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Revision as of 17:28, 23 May 2020
|Norway Wiki Topics|
|Local Research Resources|
A census is a count and description of the population. Censuses have been taken by the Norwegian government and by ecclesiastical officials for population studies and taxation purposes. Census and census-like records are found from the 1500s-2000. After 1900, a national census was taken every 10 years until 2000. Access to national censuses is restricted by for a period of 100 years after the date of enumeration.
Many municipalities also created censuses of their residents. These are usually available at the city archives or the regional state archives. As a general rule these are only restricted for a period of 60 years.
Usually the term census is applied to three record types:
- Manntall - Usually lists of males only, sometimes recorded for purposes of enrollment in military service
- Skattemantall - Tax lists which may include only specific parts of the populace
- Folketellinger - Complete enumerations of the population
Census records may provide information about a person's:
- Family relationships
- Year of birth
- Physical health (deaf, dumb, mute, etc.)
Census records are especially valuable because they list a large portion of the population. They provide information when records (or portions of records) are missing. Generally, you will find more detailed family information in more recent censuses. The census records identify birthplaces beginning in 1865. Use the information with caution, however, since some information may be incorrect. Remember that the census records are secondary sources!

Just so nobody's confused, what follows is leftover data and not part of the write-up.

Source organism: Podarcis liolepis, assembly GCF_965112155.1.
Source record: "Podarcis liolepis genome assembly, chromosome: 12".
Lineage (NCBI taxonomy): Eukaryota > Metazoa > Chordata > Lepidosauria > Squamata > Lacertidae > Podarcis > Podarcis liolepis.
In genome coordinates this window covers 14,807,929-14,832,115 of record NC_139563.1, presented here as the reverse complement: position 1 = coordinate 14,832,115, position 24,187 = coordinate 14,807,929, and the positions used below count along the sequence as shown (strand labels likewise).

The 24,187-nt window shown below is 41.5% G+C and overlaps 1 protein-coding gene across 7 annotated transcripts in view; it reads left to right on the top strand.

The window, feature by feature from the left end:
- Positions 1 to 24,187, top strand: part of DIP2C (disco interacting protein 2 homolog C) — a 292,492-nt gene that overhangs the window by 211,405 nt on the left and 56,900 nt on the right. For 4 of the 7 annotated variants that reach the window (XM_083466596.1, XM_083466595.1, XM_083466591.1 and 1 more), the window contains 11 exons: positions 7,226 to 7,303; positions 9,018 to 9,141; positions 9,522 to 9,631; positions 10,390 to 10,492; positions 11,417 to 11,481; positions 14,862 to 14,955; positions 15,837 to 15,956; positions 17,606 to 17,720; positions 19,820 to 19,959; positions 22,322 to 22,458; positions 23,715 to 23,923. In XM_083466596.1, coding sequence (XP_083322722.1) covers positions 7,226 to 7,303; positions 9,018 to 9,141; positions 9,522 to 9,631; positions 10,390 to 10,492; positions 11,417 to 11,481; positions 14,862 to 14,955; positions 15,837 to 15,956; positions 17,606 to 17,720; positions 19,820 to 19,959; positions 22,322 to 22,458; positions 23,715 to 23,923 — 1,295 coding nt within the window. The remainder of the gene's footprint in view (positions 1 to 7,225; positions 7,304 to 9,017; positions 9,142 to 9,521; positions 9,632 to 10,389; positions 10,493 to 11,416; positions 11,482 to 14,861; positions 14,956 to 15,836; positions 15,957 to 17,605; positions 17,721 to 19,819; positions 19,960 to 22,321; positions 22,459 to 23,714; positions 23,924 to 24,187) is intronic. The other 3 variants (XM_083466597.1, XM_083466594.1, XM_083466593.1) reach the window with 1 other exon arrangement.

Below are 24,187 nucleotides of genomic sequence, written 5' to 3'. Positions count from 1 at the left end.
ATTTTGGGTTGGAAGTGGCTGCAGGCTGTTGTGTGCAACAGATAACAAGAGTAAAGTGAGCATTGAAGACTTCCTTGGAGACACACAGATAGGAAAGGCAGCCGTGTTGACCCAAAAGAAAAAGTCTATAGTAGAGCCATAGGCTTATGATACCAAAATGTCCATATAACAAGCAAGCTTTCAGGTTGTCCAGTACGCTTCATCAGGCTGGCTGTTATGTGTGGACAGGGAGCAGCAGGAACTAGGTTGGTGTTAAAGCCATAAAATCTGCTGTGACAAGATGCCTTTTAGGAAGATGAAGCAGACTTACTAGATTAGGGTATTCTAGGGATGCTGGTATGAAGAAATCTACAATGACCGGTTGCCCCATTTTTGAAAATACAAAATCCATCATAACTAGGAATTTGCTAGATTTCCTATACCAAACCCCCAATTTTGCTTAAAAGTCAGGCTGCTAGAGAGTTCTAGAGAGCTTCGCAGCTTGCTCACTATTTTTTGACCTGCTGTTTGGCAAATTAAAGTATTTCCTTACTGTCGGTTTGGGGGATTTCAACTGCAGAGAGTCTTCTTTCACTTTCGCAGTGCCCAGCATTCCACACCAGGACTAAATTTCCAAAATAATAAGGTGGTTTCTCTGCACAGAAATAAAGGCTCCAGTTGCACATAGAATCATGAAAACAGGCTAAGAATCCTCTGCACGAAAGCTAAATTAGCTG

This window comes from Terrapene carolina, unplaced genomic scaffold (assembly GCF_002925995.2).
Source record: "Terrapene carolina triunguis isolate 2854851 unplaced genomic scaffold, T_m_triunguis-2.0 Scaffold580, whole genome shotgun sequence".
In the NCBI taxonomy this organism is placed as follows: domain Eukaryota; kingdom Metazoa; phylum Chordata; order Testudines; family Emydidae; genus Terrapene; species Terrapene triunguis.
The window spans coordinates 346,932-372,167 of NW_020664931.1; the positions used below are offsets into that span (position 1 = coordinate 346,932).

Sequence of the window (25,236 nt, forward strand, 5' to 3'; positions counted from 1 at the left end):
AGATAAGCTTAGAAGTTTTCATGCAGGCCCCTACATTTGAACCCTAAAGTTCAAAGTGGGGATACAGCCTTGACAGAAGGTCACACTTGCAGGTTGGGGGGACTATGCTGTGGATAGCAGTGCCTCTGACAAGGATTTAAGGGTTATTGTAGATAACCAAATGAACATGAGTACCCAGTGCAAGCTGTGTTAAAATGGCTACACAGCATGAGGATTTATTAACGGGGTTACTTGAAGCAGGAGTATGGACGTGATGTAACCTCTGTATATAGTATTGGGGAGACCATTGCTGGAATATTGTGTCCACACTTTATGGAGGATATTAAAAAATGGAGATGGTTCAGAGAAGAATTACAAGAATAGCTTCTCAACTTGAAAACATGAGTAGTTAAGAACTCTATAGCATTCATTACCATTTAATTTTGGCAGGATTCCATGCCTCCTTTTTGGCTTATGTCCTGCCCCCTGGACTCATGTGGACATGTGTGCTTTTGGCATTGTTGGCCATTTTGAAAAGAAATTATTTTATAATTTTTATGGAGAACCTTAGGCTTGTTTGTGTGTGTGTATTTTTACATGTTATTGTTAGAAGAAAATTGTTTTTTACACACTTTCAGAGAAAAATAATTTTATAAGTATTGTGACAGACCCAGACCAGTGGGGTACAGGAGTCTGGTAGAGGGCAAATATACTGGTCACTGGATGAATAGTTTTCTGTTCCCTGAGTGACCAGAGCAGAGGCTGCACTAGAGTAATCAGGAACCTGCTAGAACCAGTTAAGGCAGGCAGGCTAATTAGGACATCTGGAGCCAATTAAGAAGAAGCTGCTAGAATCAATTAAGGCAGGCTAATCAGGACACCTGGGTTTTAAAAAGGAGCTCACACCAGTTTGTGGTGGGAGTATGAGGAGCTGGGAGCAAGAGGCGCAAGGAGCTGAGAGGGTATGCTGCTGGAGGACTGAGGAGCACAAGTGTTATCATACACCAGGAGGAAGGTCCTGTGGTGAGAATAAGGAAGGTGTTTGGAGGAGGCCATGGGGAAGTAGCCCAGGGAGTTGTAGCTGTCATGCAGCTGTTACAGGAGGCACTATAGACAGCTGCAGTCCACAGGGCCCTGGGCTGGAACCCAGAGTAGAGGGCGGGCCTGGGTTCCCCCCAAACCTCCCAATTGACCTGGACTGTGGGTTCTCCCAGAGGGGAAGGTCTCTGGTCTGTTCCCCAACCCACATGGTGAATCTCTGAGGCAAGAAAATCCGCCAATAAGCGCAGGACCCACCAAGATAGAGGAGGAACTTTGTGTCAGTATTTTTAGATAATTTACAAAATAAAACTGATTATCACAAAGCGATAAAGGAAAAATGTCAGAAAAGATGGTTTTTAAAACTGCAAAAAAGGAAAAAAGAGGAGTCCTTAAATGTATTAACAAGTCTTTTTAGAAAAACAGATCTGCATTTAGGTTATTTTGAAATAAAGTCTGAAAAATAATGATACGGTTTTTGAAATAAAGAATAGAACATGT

Records Prior to 1600[edit | edit source]
Aslak Bolts jordebok (learn more) is the first census-like registration in Norway. It was made about 1430 by Aslak Bolt (1377-1450), Archbishop of Nidaros. As the registration only applied to the archdiocese of Nidaros it only included properties in Møre og Romsdal, Sør-Trøndelag, Nord-Trøndelag, and Nordland counties.
- Original Manuscript - RA, Riksarkivets diplomsamling, F13/F13b/L0013: NRA dipl. München papir, nr. 4292 Aslak Bolts jordebok, 1430-1439.
- 1851 Printed Edition - Aslak Bolts Jordebog : Fortegnelse over Jordegods og andre Herligheder tilhørende Erkebiskopsstolen i Nidaros
- 1997 Printed Edition - FHL book 948.4 R2b Jørgensen, Jon Gunnar. Aslak Bolts jordebok. Oslo, Norway: Riksarkivet, 1997.
1600s[edit | edit source]
Manntall 1663-1666 (Male Census)[edit | edit source]
Two censuses were taken, Sokneprestenes manntall 1663-1666 (learn more) and Fogdenes manntall 1663-1666 (learn more). The former was done by the local priest, and the latter by the local bailiff under the order of Titus Bülche, a Danish official with responsibilities over church affairs. Only males over age 12 were included at first, in 1666 some younger boys may have been included.